Finnish Minister for Justice, Anna-Maja Henriksson (pictured), is backing extending Finland's current pornography censorship to move beyond child pornography. Under current Finnish law, the NBI (National Bureau of Investigation) maintains a blocklist of foreign sourced child pornography websites, as it cannot take direct action against them.
Specifically, the Minister eyes expanding the list to involve websites that include pornographic material showing animals, and "violent porn."
The idea does not have unanimous support even within the Finnish government, however. Finland's Interior Minister, Päivi Räsänen, doubts the need to expand pornographic censorship at all. Indeed, even Finland's own child pornography blocklist has, in the past, included websites that had nothing to do with such vile content.
Still, child pornography blocklists are a reality that even many of the most vocal opponents of censorship accept as reasonable, and justified. The spreading of material that documents the sexual abuse of children prolongs one of the most abhorrent crimes, and re-victimizes the child every time it occurs.
To most people, animal porn also would be distasteful, if not downright sick, but does the spread of those kinds of videos or images demand the same special censorship enforcement afforded to child pornography?
Where the proposal would raise most questions however, is the inclusion of "violent pornography." Who decides what "violent pornography" is?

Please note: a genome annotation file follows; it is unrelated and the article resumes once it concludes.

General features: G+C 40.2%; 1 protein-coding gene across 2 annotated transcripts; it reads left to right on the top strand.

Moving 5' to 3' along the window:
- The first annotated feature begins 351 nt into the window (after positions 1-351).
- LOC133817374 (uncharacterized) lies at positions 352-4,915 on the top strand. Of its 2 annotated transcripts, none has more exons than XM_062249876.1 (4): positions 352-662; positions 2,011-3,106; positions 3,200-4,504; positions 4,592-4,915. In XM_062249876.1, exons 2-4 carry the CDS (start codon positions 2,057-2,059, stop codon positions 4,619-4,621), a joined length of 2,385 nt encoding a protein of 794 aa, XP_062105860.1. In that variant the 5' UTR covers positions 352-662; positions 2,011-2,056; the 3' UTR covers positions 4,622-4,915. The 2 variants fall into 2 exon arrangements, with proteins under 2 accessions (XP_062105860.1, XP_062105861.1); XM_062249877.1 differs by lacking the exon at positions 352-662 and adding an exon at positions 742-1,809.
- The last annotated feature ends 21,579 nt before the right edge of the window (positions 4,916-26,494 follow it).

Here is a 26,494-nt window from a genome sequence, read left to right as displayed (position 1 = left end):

In all of these debates over censorship, that is the question that will never go away; who makes the decisions? Who in society can we possibly elect to decide for us on questions of appropriate, or inappropriate content? Most adults would not knowingly grant this power to anybody in their lives, so why is the state/government any different?
Then last, but definitely not least, is the precedent: If we can block pornography that we deem inappropriate, then why not other things that we don't like?
The reason to take notice of this case - even though it is unlikely to make it into law - is Finland can fairly be seen as an advanced, progressive state with an educated population, well grounded in modern technology, and a highly respected member of the European Union. When Western countries (or those of Western values) speak so openly about the problem of censorship to the East (or speak through a conduit like the EU), and then witness members of their own elected governments pushing proposals to block Internet content that they do not like, how can the message of free expression/speech and information hold its weight?
Am I wrong?
(image credit & source: aamulehti.fi)
Written by: James Delahunty @ 7 Feb 2013 7:38